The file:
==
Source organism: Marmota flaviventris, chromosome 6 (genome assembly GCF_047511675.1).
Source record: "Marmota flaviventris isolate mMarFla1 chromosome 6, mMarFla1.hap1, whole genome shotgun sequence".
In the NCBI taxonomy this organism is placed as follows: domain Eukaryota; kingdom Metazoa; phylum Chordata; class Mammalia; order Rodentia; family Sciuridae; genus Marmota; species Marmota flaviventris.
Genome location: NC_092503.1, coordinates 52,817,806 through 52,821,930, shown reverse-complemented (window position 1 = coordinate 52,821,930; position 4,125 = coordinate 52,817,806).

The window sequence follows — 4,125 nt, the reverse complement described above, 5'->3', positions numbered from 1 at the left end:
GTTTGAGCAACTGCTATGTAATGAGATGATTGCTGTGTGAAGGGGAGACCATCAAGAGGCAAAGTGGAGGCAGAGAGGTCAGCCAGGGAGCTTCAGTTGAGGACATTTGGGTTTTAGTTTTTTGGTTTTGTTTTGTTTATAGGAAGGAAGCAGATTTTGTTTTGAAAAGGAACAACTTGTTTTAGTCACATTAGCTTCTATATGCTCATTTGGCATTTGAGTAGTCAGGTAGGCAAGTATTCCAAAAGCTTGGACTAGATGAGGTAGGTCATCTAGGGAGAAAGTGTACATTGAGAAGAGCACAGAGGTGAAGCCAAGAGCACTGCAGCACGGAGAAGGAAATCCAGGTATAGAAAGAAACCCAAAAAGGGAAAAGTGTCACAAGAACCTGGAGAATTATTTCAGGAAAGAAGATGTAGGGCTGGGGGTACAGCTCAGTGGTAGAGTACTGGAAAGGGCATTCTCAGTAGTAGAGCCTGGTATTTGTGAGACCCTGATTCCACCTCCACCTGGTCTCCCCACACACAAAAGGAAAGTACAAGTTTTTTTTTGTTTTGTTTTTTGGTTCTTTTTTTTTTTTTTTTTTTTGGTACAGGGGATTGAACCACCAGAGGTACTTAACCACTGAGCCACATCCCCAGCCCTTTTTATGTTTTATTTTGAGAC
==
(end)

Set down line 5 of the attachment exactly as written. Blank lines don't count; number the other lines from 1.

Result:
The window sequence follows — 4,125 nt, the reverse complement described above, 5'->3', positions numbered from 1 at the left end: